Spinach, Feta & Rice Casserole


This one-pan recipe is the casserole version of spanakopita! It's hearty enough to enjoy as a vegetarian lunch or dinner, yet versatile enough to serve alongside just about any protein. To make it extra creamy, top each serving with a dollop of sour cream.

spinach, feta & rice casserole
Prep Time:
25 mins
Additional Time:
25 mins
Total Time:
50 mins
6 cups


  • 3 tablespoons extra-virgin olive oil

  • ½ cup chopped onion

  • 1 (10 ounce) package frozen chopped spinach, thawed and squeezed dry

  • 3 large cloves garlic, grated

  • 3 cups cooked brown rice

  • ¾ cup crumbled feta cheese

  • ¼ cup chopped fresh dill

  • ½ teaspoon ground pepper

  • ¼ teaspoon salt

  • 4 large eggs

  • ¼ cup sour cream

  • 1 tablespoon lemon zest


  1. Preheat oven to 425°F.

  2. Heat oil in a large ovenproof skillet (preferably cast-iron) over medium heat. Add onion and cook, stirring, until beginning to brown, about 4 minutes. Add spinach and garlic; cook, stirring, for another minute. Remove from heat and let cool slightly. Add rice, feta, dill, pepper and salt to the pan; stir to combine.

  3. Whisk eggs, sour cream and lemon zest in a medium bowl. Add to the rice mixture and stir well to combine. Smooth the top with a rubber spatula. Bake until lightly browned in spots, about 25 minutes. Let stand for 5 minutes before serving.

Nutrition Facts (per serving)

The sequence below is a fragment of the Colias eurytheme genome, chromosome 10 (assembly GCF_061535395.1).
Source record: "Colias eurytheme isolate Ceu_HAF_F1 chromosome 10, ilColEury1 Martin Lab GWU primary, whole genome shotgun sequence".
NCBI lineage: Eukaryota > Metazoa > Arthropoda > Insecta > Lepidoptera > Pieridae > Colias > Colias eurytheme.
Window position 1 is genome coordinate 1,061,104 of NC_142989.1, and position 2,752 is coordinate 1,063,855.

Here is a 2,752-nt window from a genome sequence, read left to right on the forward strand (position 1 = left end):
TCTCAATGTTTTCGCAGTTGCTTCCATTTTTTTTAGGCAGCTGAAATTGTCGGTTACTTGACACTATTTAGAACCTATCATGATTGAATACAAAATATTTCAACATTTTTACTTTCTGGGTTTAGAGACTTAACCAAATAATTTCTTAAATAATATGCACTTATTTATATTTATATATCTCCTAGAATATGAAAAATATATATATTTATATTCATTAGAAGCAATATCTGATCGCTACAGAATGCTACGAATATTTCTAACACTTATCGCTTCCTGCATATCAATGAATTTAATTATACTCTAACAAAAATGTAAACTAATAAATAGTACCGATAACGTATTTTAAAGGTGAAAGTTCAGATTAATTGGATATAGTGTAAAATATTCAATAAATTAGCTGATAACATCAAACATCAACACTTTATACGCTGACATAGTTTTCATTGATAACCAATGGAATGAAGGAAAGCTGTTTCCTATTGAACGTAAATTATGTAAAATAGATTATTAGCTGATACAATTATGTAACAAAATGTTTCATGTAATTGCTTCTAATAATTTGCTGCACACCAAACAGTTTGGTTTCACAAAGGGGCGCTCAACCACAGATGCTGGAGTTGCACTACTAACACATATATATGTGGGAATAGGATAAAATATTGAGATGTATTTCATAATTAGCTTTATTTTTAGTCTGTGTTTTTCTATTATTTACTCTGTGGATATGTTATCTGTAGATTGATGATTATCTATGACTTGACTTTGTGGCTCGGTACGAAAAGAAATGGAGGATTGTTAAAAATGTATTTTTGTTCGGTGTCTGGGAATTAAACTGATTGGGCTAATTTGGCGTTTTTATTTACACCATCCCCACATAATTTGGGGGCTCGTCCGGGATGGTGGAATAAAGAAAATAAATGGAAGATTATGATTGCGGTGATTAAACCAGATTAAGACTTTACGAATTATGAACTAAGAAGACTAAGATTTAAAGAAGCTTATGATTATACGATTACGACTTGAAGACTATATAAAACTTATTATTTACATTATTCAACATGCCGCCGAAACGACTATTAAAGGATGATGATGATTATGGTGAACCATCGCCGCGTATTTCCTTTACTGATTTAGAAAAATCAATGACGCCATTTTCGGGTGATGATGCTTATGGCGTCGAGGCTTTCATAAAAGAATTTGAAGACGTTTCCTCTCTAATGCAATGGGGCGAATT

319 Calories
17g Fat
31g Carbs
12g Protein
Nutrition Facts
Servings Per Recipe 6
Calories 319
% Daily Value *
Total Carbohydrate 31g 11%
Dietary Fiber 3g 12%
Total Sugars 2g
Protein 12g 24%
Total Fat 17g 21%
Saturated Fat 6g 30%
Cholesterol 145mg 48%
Vitamin A 5866IU 117%
Vitamin C 6mg 6%
Folate 103mcg 26%
Sodium 359mg 16%
Calcium 192mg 15%
Iron 2mg 13%
Magnesium 86mg 20%
Potassium 350mg 7%

Nutrition information is calculated by a registered dietitian using an ingredient database but should be considered an estimate.

* Daily Values (DVs) are the recommended amounts of nutrients to consume each day. Percent Daily Value (%DV) found on nutrition labels tells you how much a serving of a particular food or recipe contributes to each of those total recommended amounts. Per the Food and Drug Administration (FDA), the daily value is based on a standard 2,000 calorie diet. Depending on your calorie needs or if you have a health condition, you may need more or less of particular nutrients. (For example, it’s recommended that people following a heart-healthy diet eat less sodium on a daily basis compared to those following a standard diet.)

(-) Information is not currently available for this nutrient. If you are following a special diet for medical reasons, be sure to consult with your primary care provider or a registered dietitian to better understand your personal nutrition needs.

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